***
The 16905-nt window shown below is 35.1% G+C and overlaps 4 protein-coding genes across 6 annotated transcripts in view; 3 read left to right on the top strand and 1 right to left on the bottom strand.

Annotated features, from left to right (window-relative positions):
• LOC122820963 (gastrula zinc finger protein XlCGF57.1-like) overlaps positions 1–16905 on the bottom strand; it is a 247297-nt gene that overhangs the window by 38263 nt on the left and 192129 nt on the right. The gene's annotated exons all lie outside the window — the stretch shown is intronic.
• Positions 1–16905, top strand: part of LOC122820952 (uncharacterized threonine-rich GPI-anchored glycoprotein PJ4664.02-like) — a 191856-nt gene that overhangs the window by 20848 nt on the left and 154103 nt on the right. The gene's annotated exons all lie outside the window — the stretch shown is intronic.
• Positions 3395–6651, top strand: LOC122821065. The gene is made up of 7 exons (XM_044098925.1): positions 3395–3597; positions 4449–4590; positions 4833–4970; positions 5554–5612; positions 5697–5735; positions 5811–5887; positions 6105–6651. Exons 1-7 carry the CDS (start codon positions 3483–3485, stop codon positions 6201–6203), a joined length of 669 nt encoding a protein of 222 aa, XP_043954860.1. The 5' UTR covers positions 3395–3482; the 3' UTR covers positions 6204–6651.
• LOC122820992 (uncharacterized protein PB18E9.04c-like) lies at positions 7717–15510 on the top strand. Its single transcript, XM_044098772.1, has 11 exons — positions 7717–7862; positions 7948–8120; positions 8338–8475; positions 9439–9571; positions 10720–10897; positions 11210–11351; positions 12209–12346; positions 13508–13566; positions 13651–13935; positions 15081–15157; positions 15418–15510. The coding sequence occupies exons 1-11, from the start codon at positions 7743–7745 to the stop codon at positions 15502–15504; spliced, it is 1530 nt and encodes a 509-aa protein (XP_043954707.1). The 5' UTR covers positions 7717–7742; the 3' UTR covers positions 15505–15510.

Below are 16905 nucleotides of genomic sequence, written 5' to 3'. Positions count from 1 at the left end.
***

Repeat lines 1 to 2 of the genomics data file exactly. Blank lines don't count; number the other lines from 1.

The 16905-nt window shown below is 35.1% G+C and overlaps 4 protein-coding genes across 6 annotated transcripts in view; 3 read left to right on the top strand and 1 right to left on the bottom strand.

Annotated features, from left to right (window-relative positions):